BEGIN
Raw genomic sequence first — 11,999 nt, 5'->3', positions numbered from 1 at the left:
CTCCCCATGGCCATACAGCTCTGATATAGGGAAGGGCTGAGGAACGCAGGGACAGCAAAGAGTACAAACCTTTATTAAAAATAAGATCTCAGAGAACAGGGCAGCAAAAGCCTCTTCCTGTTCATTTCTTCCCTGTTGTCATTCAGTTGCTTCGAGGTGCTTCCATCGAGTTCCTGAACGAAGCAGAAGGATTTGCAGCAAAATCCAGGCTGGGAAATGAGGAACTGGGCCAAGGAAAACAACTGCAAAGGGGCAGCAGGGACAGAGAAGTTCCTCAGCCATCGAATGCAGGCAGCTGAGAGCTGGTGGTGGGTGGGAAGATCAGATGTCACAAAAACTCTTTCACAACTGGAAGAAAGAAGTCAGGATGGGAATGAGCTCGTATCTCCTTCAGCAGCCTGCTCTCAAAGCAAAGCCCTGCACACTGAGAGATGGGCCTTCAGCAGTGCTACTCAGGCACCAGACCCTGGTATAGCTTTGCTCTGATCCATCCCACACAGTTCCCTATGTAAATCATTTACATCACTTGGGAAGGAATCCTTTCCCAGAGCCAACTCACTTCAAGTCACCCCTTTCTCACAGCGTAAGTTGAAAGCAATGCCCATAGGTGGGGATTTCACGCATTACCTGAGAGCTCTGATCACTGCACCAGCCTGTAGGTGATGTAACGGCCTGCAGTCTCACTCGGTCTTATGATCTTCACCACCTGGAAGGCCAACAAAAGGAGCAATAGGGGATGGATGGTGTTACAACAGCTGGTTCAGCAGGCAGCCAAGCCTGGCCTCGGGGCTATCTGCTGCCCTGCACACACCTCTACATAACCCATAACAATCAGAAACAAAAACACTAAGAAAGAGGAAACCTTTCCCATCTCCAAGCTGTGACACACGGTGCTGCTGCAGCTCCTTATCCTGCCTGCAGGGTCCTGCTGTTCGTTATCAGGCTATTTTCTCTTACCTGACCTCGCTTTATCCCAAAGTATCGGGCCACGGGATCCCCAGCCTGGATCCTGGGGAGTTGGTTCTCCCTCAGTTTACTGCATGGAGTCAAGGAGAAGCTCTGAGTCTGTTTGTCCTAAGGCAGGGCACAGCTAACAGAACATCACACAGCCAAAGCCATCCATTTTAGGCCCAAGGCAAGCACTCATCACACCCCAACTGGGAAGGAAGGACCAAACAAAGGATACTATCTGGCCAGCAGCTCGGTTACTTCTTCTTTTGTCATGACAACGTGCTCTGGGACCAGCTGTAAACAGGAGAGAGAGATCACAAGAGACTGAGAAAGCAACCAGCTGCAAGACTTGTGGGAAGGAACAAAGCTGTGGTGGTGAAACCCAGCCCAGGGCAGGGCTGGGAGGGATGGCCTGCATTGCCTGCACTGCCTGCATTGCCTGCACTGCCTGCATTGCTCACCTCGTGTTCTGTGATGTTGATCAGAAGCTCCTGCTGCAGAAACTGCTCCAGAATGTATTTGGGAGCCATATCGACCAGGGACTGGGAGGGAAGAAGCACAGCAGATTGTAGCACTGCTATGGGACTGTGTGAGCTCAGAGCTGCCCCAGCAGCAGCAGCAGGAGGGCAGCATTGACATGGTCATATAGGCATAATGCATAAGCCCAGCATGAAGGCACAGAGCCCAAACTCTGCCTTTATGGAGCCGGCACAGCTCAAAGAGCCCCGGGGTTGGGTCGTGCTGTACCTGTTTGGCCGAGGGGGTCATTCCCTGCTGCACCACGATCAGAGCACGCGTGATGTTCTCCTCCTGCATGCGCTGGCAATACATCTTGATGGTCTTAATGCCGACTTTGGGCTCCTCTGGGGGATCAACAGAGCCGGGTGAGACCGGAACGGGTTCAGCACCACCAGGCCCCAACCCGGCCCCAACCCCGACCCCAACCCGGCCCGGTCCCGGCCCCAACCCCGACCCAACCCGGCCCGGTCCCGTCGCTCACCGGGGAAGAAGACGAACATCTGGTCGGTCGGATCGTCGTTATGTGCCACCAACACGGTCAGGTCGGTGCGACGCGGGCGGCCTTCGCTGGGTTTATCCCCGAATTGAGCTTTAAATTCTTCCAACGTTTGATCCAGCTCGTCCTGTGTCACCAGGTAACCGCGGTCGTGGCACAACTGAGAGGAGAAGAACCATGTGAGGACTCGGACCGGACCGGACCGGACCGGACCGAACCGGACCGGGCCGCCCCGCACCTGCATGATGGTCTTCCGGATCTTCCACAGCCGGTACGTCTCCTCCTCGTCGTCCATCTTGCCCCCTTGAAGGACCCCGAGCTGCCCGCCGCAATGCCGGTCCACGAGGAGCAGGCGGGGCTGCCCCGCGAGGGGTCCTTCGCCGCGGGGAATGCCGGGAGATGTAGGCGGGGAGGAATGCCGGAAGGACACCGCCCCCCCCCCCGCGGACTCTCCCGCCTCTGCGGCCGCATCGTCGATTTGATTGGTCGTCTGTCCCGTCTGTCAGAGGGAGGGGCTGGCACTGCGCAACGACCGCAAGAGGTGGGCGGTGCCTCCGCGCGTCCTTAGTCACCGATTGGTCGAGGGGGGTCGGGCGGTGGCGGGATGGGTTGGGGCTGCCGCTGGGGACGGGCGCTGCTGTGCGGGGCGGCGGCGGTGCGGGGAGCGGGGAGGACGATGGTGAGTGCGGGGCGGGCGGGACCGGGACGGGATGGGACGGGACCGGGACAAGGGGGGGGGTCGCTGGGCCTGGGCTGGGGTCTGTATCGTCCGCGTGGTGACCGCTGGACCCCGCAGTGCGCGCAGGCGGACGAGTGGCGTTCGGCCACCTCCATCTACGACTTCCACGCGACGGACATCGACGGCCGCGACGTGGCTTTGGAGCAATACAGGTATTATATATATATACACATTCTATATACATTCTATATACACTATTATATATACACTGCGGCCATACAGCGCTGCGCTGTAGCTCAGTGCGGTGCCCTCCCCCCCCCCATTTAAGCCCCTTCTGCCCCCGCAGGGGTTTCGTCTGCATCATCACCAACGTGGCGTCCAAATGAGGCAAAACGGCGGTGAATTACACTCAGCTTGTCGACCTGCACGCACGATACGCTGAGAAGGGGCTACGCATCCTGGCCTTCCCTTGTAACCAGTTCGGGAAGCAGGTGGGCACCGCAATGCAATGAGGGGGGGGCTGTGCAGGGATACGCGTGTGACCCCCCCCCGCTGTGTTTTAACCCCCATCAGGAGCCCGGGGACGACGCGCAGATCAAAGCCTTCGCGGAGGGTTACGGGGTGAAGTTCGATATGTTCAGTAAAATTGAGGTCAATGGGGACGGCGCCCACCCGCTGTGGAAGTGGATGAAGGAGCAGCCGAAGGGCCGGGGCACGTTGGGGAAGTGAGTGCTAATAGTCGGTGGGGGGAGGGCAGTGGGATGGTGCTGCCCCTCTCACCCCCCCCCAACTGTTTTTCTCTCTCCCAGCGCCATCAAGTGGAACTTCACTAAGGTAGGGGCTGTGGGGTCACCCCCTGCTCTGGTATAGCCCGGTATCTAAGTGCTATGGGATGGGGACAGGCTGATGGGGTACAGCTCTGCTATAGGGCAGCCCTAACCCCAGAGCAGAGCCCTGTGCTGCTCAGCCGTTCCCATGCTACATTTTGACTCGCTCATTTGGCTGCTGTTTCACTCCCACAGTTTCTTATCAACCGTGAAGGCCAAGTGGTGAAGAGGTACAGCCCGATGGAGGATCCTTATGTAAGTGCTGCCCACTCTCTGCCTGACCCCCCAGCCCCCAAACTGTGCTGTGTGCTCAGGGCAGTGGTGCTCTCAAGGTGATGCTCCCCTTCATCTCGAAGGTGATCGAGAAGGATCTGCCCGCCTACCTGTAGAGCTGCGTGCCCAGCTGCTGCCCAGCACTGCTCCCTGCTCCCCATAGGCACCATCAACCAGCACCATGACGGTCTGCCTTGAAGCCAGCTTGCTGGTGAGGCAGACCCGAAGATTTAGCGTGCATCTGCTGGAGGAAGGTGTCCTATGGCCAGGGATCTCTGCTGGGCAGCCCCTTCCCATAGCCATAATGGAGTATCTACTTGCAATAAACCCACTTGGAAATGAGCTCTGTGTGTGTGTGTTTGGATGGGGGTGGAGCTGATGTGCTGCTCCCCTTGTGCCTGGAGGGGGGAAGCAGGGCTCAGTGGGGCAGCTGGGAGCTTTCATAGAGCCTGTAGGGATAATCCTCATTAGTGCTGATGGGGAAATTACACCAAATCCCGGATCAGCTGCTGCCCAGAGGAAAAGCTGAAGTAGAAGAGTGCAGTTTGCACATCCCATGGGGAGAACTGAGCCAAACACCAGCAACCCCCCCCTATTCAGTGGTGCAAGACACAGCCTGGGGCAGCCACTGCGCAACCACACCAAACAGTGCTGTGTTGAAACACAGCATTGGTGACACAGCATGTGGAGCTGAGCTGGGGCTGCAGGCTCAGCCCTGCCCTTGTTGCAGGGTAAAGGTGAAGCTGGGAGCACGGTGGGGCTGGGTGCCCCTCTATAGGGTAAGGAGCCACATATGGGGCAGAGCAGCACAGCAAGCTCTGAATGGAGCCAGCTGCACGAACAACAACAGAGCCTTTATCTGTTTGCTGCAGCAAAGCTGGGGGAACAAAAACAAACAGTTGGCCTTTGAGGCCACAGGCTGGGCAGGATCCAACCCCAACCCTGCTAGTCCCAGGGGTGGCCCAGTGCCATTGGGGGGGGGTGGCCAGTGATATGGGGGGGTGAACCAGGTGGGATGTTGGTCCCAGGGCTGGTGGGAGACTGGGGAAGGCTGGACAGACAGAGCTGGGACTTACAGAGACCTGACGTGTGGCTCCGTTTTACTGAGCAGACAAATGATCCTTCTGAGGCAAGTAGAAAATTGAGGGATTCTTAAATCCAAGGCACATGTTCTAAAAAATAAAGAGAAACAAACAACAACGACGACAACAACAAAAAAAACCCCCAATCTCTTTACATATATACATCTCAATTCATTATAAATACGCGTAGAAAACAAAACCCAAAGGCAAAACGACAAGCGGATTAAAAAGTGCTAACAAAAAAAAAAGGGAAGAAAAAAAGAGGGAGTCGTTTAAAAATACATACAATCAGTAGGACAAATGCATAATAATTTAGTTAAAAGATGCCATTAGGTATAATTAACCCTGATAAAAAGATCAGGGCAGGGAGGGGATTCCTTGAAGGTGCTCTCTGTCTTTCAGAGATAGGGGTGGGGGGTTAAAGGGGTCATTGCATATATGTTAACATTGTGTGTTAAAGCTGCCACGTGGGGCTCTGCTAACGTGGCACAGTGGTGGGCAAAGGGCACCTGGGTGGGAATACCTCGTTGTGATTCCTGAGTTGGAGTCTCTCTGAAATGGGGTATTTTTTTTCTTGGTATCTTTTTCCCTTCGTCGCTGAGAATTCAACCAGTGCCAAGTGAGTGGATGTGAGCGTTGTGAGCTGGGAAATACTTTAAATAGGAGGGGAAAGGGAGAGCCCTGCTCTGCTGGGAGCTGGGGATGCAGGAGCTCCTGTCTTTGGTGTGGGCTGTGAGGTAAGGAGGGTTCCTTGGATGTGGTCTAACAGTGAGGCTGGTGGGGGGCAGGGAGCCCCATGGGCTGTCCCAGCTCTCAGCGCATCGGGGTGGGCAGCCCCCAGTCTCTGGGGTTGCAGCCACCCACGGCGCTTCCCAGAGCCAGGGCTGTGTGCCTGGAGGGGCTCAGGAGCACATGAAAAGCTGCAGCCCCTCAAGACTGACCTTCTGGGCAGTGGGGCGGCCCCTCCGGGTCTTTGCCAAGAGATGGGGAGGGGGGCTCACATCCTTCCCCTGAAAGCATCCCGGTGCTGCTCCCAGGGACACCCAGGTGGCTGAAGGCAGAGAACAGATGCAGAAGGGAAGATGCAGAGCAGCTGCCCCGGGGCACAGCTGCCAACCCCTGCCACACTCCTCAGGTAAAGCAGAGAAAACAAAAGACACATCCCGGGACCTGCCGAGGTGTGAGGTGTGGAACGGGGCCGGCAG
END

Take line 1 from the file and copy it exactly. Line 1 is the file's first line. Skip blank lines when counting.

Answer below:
Raw genomic sequence first — 11,999 nt, 5'->3', positions numbered from 1 at the left: